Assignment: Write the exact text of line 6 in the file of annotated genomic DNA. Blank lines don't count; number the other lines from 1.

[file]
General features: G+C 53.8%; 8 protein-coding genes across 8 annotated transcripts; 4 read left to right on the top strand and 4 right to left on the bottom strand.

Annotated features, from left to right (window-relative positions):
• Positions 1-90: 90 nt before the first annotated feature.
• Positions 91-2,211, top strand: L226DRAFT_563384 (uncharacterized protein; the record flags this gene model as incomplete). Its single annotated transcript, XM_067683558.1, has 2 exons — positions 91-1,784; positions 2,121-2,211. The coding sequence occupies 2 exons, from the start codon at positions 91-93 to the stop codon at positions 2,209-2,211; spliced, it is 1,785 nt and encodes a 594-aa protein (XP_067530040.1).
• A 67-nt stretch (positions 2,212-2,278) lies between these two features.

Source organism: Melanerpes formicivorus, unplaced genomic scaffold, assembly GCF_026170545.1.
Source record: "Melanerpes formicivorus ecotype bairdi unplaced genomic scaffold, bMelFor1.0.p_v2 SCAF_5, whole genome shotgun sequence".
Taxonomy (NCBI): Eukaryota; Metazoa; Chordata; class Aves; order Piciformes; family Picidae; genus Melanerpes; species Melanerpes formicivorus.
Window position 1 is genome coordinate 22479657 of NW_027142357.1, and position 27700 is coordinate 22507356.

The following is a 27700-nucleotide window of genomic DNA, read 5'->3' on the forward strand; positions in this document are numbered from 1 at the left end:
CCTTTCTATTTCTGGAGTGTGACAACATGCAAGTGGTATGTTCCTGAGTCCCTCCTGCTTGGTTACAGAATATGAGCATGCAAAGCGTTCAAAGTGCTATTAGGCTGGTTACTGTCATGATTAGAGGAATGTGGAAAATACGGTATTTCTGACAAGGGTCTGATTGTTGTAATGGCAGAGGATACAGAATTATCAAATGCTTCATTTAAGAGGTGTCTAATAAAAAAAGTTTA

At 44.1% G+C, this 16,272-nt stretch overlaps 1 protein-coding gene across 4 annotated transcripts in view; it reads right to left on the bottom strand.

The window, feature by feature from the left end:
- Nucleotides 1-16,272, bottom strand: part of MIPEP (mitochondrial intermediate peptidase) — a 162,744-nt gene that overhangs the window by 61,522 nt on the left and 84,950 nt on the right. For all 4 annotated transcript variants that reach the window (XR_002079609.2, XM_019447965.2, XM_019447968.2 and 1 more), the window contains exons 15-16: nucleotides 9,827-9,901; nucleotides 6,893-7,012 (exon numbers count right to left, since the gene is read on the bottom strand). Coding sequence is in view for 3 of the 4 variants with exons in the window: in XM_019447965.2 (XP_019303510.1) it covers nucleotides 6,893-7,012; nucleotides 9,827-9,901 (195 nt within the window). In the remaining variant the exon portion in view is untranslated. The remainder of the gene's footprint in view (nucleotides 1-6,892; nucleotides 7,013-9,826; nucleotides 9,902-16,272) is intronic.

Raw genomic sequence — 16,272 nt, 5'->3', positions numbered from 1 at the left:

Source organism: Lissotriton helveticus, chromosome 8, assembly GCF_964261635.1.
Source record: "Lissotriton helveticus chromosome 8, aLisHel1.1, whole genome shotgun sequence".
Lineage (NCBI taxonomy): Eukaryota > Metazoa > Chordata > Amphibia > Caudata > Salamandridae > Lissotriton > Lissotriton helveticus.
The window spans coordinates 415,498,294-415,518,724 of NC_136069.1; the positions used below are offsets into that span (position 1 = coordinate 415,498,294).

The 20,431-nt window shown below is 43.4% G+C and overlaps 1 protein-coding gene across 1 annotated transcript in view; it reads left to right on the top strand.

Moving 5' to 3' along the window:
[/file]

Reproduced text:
Source organism: Melanerpes formicivorus, unplaced genomic scaffold, assembly GCF_026170545.1.